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Shakespeare's Sitcom

State of the Arts


Published March 14, 2012 at 9:40 a.m.

The Comedy of Errors might be the closest a William Shakespeare play ever gets to an episode of “Seinfeld.” One of the bard’s earliest, shortest and most farcical plays, its plot unfolds like a classic sitcom: Two sets of identical twins, separated at birth, spend one hilarious day repeatedly crossing paths. What ensue are misdirected attacks, seductions and arrests, as well as accusations of infidelity, theft, madness and possession by the devil.

“There’s a reason one of [Shakespeare’s] nicknames is the Bawdy Bard,” says director Ian Belknap, whose touring production of The Comedy of Errors stops by the St. Johnsbury Academy next week. The tour is a collaboration of two of the nation’s leading Tony Award-winning troupes, the Acting Company and the Guthrie Theater.

Belknap’s rendition of Errors is rife with slapstick and well-timed puns, as well as nods to Charlie Chaplin, such as the Little Tramp-inspired costumes — worn-out bowler hats and canes — for one set of twins. But he also stresses the story’s humanity. “Ultimately, [the twins] are looking for each other to find themselves,” says Belknap, and cites one of his favorite lines: “I to the world am like a drop of water/ That in the ocean seeks another drop.”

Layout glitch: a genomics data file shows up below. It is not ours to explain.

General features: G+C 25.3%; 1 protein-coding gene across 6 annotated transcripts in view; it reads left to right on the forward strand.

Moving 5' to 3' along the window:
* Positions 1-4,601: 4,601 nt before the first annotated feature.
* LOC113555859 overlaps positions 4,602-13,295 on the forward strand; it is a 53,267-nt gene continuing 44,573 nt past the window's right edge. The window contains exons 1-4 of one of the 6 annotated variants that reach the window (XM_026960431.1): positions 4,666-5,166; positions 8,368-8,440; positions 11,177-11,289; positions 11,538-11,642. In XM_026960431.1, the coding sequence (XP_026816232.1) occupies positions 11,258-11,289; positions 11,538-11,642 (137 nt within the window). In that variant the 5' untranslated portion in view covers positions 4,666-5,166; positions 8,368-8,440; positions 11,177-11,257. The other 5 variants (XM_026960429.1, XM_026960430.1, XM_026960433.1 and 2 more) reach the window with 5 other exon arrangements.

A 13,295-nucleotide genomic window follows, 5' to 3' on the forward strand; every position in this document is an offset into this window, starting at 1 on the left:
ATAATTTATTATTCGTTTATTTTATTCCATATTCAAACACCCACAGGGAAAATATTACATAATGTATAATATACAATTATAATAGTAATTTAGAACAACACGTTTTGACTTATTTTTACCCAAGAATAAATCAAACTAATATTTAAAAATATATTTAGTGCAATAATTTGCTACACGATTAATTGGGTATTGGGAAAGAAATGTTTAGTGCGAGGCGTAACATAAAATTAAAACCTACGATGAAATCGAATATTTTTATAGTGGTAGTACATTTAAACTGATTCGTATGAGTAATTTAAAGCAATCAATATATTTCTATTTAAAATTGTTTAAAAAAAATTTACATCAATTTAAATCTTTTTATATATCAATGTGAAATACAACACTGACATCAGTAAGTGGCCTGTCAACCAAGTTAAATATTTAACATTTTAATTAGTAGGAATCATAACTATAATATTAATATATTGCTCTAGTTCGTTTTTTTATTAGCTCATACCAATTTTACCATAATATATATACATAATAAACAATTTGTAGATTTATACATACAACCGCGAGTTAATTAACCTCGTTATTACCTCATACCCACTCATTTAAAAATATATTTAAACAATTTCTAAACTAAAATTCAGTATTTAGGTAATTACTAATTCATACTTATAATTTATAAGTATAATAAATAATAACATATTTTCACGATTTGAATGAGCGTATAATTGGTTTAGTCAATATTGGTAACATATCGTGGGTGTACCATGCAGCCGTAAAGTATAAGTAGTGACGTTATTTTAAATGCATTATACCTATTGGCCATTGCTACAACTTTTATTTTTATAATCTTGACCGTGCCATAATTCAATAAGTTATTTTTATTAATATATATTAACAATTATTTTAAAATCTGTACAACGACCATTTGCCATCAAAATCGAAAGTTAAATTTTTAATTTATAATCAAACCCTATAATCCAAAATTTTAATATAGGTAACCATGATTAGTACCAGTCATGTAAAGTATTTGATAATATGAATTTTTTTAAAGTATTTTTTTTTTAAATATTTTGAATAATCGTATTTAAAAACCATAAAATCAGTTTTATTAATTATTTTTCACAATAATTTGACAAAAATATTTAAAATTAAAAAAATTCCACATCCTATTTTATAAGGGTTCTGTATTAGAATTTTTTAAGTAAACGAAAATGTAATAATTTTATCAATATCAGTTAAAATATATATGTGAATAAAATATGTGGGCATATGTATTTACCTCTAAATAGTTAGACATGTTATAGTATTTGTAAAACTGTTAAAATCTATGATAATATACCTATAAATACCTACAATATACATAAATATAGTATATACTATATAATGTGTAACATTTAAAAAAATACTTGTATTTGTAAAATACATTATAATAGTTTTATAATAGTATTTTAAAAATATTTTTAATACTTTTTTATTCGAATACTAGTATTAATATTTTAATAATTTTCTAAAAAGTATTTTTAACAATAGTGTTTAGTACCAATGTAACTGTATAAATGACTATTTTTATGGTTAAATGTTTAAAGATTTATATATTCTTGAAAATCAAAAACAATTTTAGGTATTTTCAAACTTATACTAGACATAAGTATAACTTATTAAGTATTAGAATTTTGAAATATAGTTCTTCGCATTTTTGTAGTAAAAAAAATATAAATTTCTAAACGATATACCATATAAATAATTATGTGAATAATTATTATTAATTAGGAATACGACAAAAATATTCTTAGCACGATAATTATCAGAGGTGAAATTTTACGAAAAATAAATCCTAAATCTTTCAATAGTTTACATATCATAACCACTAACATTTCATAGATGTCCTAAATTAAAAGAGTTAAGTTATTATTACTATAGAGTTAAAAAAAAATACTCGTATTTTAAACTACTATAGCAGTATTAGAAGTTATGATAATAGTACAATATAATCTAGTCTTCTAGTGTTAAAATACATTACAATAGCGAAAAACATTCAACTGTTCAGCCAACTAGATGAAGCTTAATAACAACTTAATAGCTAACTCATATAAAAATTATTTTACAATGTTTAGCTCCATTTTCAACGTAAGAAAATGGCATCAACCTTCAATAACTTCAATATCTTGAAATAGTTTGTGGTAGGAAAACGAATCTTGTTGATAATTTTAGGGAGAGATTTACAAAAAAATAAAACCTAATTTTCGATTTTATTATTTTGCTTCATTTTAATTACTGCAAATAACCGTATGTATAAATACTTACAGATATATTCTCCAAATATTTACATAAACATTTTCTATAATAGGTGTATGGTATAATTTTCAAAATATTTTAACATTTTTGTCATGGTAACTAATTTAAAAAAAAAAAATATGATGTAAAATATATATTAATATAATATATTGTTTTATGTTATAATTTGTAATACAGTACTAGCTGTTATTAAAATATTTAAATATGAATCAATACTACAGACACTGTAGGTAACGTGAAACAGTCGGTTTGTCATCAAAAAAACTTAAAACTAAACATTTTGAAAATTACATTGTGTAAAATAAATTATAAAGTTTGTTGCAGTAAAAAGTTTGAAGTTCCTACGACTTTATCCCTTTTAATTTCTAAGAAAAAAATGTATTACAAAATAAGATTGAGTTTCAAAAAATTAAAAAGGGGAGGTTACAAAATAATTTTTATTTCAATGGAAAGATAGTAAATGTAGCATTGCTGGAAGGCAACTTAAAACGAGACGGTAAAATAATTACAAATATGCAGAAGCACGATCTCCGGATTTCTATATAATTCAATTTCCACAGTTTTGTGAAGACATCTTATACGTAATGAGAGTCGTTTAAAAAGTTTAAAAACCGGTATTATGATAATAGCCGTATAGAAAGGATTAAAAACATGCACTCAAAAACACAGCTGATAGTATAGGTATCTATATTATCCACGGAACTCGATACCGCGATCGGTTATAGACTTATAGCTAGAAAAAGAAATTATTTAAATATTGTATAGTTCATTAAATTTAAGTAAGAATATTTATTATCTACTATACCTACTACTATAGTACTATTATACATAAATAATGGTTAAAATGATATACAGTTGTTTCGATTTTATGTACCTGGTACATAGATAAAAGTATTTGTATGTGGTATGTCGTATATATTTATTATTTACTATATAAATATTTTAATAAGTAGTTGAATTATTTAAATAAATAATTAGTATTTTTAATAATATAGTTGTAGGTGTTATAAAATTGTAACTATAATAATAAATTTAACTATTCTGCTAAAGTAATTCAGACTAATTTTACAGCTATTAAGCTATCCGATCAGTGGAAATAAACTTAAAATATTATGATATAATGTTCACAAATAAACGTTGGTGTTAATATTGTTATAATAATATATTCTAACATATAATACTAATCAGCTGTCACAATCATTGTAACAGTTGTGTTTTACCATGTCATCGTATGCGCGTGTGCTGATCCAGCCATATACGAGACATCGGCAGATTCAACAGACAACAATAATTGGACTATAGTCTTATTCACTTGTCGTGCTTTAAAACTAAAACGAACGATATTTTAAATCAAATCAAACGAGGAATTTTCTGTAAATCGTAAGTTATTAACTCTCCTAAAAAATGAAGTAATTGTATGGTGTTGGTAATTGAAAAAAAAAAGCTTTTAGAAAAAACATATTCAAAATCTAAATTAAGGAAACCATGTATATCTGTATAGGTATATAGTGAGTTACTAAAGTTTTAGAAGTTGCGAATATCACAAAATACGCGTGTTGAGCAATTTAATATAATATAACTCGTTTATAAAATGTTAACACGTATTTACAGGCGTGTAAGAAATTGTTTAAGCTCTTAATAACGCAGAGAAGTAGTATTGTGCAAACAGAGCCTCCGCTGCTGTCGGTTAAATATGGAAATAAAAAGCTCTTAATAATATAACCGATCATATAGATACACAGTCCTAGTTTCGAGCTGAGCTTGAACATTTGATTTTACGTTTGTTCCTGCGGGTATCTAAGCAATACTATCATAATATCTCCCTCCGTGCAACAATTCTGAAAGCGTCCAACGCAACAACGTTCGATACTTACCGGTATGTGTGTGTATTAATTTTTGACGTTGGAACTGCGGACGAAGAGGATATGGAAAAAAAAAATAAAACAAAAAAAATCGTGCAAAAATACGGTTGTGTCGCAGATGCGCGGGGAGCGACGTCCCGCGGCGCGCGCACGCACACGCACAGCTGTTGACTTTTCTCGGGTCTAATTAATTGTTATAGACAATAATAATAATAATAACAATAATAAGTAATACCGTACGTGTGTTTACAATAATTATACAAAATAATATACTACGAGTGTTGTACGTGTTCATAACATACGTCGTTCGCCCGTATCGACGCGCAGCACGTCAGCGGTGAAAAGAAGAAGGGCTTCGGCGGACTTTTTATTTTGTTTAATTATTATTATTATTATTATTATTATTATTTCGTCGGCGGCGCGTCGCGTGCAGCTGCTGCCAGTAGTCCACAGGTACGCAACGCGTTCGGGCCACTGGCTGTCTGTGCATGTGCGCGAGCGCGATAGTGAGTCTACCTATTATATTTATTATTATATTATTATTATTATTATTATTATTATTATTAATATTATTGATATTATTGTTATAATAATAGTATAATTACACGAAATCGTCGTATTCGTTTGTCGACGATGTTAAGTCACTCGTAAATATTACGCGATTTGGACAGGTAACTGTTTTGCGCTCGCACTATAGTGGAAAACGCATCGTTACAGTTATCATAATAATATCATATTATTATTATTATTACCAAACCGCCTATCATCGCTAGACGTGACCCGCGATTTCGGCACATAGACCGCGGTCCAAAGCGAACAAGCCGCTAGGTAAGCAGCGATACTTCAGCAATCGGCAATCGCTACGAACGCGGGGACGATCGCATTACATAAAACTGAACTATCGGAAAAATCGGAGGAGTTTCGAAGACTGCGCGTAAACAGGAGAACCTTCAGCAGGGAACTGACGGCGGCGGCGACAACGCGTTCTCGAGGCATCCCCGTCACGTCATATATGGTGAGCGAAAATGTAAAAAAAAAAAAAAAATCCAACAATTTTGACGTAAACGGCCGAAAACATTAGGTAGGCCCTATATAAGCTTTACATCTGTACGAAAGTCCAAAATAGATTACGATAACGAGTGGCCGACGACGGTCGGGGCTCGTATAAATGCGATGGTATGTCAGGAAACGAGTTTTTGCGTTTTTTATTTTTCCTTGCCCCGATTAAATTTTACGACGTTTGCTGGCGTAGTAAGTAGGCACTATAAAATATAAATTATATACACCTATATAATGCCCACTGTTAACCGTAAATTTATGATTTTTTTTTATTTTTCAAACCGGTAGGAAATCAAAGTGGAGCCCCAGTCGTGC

Belknap’s Acting Company has a reputation for breeding stars — Kevin Kline, Patti LuPone and Rainn Wilson are all alumni. Started 40 years ago by the first graduating class of Juilliard’s Drama Division, the troupe attracts young professional actors in the first stages of their careers. What distinguishes it from other acting conservatories? “We have a great affinity for language,” says Belknap.

The Acting Company teaches the public, too. In conjunction with each tour, it offers student matinees — such as Julius Caesar for area students next week — and workshops in acting, clowning and sword fighting. The company’s more intensive middle and high school programs “break down the huge wall of prejudice that most children have about Shakespeare.”

Belknap himself was no fan of the bard in high school: “I viscerally remember sitting there and thinking, This is so boring.” What was the problem? “Our teacher never told us they were plays,” he says.

Shakespeare isn’t for reading alone in silence, Belknap says he discovered after watching Richard Burton’s Hamlet. It’s for bringing to life on the stage.